Here is an interesting description: "The miniature in Paris. gr. 2243 offers additional information which no doubt applies to all hospital personnel, not just those assigned to the outpatient clinics. In the illustration each person on the hospital staff has a distinctive gown and conical hat. The physician wears a blue-green gown, a color traditionally assigned to doctors since late antiquity. Over the gown he has a red mantle which matches his red half-boots. his conical hat is violet. The hypourgos [male medical assistant] wears a violet tunic, red half-boots, and a pale yellow conical hat with a red vertical stripe. The pharmacist wears a variegated red and blue tunic, yellow half-boots, and a red conical hat with a vertical whipe stripe. The colors of the tunics, boots, and hats clearly denote rank and function [...] From other sources describing medical men, however, one can verify the significance of only the blue gown as the prescribed uniform of physicians."
Text source: Miller, Timothy."The Birth of the Hospital in the Byzantine Empire". Baltimore and London: The John Hopkins University Press, 1997. Pp.155-6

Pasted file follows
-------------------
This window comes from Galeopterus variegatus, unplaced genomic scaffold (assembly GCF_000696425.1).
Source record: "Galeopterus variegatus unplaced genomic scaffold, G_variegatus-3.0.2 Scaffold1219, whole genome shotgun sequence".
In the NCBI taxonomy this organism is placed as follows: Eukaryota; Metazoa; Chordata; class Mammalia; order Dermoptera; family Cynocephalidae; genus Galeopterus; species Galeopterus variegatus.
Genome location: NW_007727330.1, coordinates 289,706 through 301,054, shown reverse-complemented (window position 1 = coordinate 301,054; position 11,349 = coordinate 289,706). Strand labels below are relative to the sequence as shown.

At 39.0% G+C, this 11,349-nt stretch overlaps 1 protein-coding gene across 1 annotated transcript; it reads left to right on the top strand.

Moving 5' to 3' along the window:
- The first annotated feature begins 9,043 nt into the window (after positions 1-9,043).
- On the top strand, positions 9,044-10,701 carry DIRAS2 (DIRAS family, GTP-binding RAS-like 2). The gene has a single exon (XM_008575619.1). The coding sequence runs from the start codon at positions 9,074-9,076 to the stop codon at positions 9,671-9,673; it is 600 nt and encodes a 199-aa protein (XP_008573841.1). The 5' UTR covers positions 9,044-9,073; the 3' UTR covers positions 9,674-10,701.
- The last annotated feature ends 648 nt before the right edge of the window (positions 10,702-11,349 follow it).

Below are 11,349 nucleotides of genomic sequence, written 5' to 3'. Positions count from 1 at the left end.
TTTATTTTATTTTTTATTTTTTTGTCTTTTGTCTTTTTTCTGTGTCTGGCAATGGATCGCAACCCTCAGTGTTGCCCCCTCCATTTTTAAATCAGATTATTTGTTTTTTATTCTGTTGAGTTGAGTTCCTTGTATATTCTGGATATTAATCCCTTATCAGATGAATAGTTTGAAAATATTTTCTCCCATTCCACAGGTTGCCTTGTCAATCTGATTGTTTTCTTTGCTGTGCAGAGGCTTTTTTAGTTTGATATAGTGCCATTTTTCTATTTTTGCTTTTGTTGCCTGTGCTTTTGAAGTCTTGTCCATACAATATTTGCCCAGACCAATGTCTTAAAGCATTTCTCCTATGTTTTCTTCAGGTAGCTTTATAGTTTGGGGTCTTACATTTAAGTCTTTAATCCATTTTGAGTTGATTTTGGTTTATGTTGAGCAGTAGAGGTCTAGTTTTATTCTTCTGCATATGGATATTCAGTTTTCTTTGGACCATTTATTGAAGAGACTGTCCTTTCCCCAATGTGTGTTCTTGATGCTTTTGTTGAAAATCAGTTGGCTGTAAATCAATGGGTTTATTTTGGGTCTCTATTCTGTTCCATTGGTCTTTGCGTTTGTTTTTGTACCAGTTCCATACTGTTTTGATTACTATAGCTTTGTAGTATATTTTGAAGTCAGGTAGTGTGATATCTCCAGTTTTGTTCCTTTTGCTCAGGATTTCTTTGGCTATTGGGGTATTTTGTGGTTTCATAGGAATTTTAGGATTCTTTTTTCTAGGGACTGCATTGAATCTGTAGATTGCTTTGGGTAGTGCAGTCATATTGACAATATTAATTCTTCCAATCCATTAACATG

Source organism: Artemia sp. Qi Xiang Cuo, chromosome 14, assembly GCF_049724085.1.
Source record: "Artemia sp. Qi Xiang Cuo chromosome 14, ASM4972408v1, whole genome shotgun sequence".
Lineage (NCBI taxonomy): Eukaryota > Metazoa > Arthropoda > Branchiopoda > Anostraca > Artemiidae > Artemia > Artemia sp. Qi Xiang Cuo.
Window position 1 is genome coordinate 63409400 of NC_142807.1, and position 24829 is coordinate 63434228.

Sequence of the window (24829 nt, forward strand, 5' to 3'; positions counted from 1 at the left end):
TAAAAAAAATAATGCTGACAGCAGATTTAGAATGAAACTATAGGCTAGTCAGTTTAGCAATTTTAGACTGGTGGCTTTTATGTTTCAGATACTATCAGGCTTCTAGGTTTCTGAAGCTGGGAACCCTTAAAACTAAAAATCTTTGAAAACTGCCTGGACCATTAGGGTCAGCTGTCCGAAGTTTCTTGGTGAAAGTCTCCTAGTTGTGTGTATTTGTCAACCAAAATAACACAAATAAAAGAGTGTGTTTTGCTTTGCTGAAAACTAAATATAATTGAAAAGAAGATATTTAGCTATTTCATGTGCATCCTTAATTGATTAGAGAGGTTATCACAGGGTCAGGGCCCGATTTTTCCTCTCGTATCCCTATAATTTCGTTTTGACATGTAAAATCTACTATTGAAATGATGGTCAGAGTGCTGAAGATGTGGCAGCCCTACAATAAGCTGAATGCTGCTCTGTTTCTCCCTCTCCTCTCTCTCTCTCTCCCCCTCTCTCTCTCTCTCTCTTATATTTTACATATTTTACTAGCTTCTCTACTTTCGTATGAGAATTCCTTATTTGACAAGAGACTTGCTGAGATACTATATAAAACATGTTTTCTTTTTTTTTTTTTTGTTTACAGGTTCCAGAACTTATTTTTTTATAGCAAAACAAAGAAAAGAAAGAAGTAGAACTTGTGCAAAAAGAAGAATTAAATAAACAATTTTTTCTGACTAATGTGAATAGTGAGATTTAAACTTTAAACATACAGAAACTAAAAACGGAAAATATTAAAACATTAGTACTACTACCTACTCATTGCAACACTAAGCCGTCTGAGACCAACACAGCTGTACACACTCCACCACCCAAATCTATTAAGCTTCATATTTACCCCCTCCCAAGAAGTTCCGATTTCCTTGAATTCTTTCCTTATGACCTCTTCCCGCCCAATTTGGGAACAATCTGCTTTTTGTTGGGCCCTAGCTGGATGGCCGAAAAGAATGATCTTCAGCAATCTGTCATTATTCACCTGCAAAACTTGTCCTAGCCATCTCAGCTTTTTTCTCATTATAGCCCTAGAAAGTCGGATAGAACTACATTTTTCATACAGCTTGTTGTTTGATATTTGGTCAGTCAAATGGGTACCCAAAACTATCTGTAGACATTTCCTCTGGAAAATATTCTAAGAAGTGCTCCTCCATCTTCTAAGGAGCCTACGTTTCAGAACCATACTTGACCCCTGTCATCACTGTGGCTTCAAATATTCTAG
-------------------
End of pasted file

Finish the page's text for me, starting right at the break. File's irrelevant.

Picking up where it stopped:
Another, later image shows a different hat, but the blue robe stays the same:
Bologna, Biblioteca Universitaria gr. 3632, folio 134v. "Physician Isaac holds Urine flask", 15th c.
(text source: http://dc.lib.unc.edu/cdm4/item_viewer.php?CISOROOT=/mackinney&CISOPTR=2465&CISOBOX=1&REC=4 )
Another 15th century illustration (showing the difference of dress between doctor and assistant, but still none of the hats in the first illustration) is this:
Bologna, Biblioteca Universitaria gr. 3632, folio 255v. Serapion with medicine jar (left); assistant with mortar and pestle (center); Praxagoras (right); 15th c.
The same site provides (inter alia) two depictions of physicians (Oribasius and Philo Judeaus) wearing large yellow over-robes. Oribasius has a red undertunic while Philo wears blue, and, despite the color difference, their outfits are basically identical. Since both of these physicians were alive in late antiquity, this may be an anachronistic depiction, especially since the images I posted here all illustrate relative contemporaries (at least they all fall in the mid-late Byzantine period).